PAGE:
Review : Tell The Truth

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Author: Katherine Howell
Published: Feb 2015
Available: Amazon Books

ISBN   1743532903
(ISBN13: 9781743532904)

Synopsis: Paramedic Stacey Durham has an idyllic life; her dream job, a beautiful house, and a devoted husband. Until her car is found abandoned and covered in her blood.

Detective Ella Marconi knows information is key in the first twenty-four hours, questioning the frantic husband, Marie, the jealous sister, and Rowan, the colleague who keeps turning up in all the wrong places.

Just as Ella starts to piece together the clues, a shocking message arrives for James: You won’t see her again if you don’t tell the truth.

As she sifts through the lies, Ella’s relationship with Dr Callum McLennan is under siege, and she doesn’t know if it can survive the over enthusiasm of her family, or the blind hatred of his mother.

With the investigation hitting dead ends and new threats being made, Ella must uncover the truths buried beneath the perfect façade before the case goes from missing person to murder.
My Thoughts: The latest book from this talented author is possibly not up to the usual standard.. It is believed that this is to be the last of the Detective Ella Marconi series.
The author is a great story teller, but it does seem time that Ella Marconi was retired and whilst Ella is her usual masterful self, the characters in this tale do not appeal in a complex plot.
However, there are many twists and turns before all is revealed. As usual, Katherine’s books are ‘can’t-put-down’ stories and this is no exception.
Status: Read from my local Library.
4 Stars

Review: The Man Who Refused To Die

Author:           Alan Thomas

Published:      Penketh Publications41lvI-xfZOL._BO2,204,203,200_PIsitb-sticker-arrow-click,TopRight,35,-76_AA278_PIkin4,BottomRight,-69,22_AA300_SH20_OU01_

Reviewed:      15/10/2013

Available:   Amazon

Synopsis:        Nobody wants to grow old but what would you give for the chance of eternal youth? In this gripping novel an ambitious scientist sets out to prove that ageing is a ‘disease’ that can be cured – a quest that has devastating consequences.

Wealthy businessman Dimitry Yablonsky finds it unbearable to witness his beloved father’s descent into old age. So he decides to award a prize of $100 million to anyone who can find a way of halting the human ageing process.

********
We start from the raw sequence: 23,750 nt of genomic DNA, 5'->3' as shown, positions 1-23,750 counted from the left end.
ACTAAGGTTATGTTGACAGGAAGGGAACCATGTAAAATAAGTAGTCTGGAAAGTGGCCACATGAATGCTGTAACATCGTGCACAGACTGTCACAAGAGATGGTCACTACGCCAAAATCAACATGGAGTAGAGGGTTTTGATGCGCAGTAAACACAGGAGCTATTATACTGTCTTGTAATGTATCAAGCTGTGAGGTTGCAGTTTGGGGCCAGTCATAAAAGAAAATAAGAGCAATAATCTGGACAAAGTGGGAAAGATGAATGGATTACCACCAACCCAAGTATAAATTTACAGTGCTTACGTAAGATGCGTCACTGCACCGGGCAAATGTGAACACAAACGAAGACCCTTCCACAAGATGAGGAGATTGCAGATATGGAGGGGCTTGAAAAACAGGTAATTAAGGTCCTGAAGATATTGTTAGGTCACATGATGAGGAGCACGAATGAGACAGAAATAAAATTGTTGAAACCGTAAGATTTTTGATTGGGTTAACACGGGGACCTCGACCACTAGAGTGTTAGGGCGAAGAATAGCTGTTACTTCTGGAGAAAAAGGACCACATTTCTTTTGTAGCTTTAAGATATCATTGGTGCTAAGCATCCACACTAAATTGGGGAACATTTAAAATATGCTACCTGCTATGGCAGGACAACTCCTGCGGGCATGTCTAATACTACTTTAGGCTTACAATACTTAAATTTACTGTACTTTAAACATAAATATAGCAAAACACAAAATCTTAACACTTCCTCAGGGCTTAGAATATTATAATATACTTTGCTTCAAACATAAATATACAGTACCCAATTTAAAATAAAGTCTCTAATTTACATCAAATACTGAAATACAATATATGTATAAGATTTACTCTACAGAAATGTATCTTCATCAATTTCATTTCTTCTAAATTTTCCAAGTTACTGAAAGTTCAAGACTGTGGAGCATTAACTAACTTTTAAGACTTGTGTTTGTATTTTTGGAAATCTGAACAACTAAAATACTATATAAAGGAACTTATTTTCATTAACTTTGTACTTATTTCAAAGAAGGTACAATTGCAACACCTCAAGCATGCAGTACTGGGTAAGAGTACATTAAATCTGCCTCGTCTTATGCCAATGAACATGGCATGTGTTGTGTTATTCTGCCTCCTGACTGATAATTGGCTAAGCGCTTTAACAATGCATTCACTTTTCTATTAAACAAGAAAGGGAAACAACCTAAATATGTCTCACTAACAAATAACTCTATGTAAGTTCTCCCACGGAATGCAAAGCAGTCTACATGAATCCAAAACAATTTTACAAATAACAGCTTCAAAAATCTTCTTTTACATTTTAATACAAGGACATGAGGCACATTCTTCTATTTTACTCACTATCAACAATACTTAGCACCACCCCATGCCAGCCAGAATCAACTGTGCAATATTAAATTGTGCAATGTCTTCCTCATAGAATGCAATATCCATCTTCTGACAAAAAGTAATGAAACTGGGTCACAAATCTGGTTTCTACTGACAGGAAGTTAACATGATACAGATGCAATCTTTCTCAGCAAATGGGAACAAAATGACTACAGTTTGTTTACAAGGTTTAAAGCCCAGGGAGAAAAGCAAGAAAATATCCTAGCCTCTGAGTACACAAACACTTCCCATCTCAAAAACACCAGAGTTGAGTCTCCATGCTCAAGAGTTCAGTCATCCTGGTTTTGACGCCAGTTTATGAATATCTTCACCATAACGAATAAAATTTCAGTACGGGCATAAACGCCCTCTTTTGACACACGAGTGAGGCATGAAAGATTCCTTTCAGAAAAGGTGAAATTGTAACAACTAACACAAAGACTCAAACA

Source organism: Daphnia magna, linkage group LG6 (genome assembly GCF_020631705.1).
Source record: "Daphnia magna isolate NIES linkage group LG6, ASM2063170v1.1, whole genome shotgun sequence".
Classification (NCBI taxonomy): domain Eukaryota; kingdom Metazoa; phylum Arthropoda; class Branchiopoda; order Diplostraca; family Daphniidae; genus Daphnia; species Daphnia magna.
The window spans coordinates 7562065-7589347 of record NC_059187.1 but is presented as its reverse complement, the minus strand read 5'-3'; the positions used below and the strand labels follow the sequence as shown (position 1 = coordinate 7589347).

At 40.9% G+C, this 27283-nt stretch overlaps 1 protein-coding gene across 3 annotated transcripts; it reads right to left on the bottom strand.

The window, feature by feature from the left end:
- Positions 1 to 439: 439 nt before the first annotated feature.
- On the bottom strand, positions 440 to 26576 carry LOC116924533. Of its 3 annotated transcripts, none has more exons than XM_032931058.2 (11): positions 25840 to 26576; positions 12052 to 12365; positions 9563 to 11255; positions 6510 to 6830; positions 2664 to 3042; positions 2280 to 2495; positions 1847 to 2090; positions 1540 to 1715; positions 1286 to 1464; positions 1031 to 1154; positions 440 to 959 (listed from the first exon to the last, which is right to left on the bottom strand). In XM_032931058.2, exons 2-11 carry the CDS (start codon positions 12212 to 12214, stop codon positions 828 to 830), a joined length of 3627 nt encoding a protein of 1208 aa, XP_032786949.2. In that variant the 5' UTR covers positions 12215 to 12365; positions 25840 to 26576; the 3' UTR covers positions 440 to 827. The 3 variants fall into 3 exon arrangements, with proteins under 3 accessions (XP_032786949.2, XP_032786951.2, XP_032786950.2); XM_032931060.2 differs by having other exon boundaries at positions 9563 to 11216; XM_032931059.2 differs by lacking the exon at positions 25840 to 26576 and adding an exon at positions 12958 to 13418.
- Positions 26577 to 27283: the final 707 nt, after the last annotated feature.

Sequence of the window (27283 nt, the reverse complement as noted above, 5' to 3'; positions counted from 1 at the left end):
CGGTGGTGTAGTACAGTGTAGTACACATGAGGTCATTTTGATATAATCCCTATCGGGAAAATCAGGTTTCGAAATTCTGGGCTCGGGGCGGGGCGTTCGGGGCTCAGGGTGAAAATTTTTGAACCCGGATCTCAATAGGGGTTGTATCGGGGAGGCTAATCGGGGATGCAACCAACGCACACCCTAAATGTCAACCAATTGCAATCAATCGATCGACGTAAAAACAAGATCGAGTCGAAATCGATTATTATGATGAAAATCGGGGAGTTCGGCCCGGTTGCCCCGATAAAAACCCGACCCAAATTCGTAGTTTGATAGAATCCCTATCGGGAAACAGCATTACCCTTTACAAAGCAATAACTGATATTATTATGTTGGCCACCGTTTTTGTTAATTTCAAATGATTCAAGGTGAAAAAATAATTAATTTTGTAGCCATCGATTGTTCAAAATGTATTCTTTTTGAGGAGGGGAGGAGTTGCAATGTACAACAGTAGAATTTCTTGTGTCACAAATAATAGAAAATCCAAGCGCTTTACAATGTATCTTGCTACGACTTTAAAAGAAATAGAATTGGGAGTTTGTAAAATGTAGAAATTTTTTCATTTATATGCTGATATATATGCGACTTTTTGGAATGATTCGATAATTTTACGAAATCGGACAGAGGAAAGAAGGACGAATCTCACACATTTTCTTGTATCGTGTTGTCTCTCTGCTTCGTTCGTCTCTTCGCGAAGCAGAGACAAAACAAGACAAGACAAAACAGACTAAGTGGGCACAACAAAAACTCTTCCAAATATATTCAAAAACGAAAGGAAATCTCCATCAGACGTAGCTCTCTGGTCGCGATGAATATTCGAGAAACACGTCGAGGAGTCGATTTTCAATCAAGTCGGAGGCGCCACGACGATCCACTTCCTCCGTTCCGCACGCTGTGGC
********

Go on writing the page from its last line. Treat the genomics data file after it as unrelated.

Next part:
Dr Jonathan Palmer, a brilliant Cambridge scientist, aims to do just that. Despite the opposition of his deeply-religious wife, his colleagues and the Law, he is determined to let nothing stand between him and the ultimate prize in science.

But Palmer’s work sparks off a chain of events that bring both joy and hope, bitterness and betrayal in their wake. He is prepared to sacrifice his marriage and even his life in pursuit of his quest, while Yablonsky risks losing his reputation and his liberty if a guilty secret is revealed.

Based on contemporary scientific developments, The Man Who Refused to Die confirms that today’s science fiction may soon be tomorrow’s science fact!

 

My Thoughts:

This is not a genre that I normally read, however, I found the Synopsis intriguing.

The story is well crafted and has some quirky issues that draw the reader into the plot. The background to Dimitry Yablonsky is interesting and he is certainly a ‘man of mystery’.  Having decided to offer a very large prize for the person who can successfully halt the aging process, we then meet an interesting cast of people who take us on a fateful journey.  

The main character is Dr Jonathon Palmer whose brilliance is matched by his impulsiveness and ruthlessness. His wife, Julie, is obsessed by her religious background and her devotion to her Chapel.  Many other characters enter the story which by now has become quite complex. The testing of advanced anti aging systems on humans leads to some dramatic and fateful results. The conclusion is stunning and breathtaking.

The plot has a good pace and the storylines intertwine into a complex web of deceit, fantastical probabilities, and a touch of sci-fi.

A fascinating debut novel that promises much for the future.

 

Format/Typo Issues:

 

I found no significant errors

 

Rating: *** Three stars

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After an enforced break and much care and cosseting I am recovered from my Cardiac surgery and have once again picked up the pencil to write some reviews. My rehab has been supplemented with the reading of some good and bad books. I will omit the bad, but over time I will review some of the good books that have helped me recover.

I will also be adding some interesting snippets about my family history that I uncovered whilst recuperating

Its nice to be back!

How to Fix a Broken Heart

The romance novels have got lots of remedies and have many clichés used to advise one how to fix a broken heart. You know, the mournful C & W music, the bottom of a bottle, walking the streets at midnight. All those types of remedies.

No, I mean the physical kind of heart that has found that a less than perfect diet over the years, maybe not enough hard exercise, perhaps a tad too much red wine, has caused the arteries to become blocked with a build-up of fatty, waxy deposits on the inside of my arteries. 

These deposits are made up of cholesterol, calcium, and other substances in the blood. Plaque deposits can clog the coronary arteries and make them stiff and irregular. This is called “hardening of the arteries.” There can be a single blockage or multiple blockages, and they can vary in severity and location. These deposits slowly narrow the coronary arteries, causing my heart to receive less blood and oxygen. This decrease in blood flow may cause chest pain (angina), shortness of breath or other symptoms.

 

Well, you guessed it, that is now my problem and the solution is to have a Coronary Bypass Operation.  Coronary artery bypass grafting, or “CABG” (pronounced “cabbage”), is a common heart procedure. A surgeon takes a section of a healthy blood vessel from my leg, chest, or arm. The vessel is then connected (grafted) to my coronary artery slightly past the site of the blockage. This creates a new path for blood to flow around (bypass) the blockage in the artery so it can get to my heart.(Acknowledgements here to Medtronic Inc of Sydney)

 

Now, there will be some who will be amazed that there is in fact a heart in there at all! Sorry to disappoint!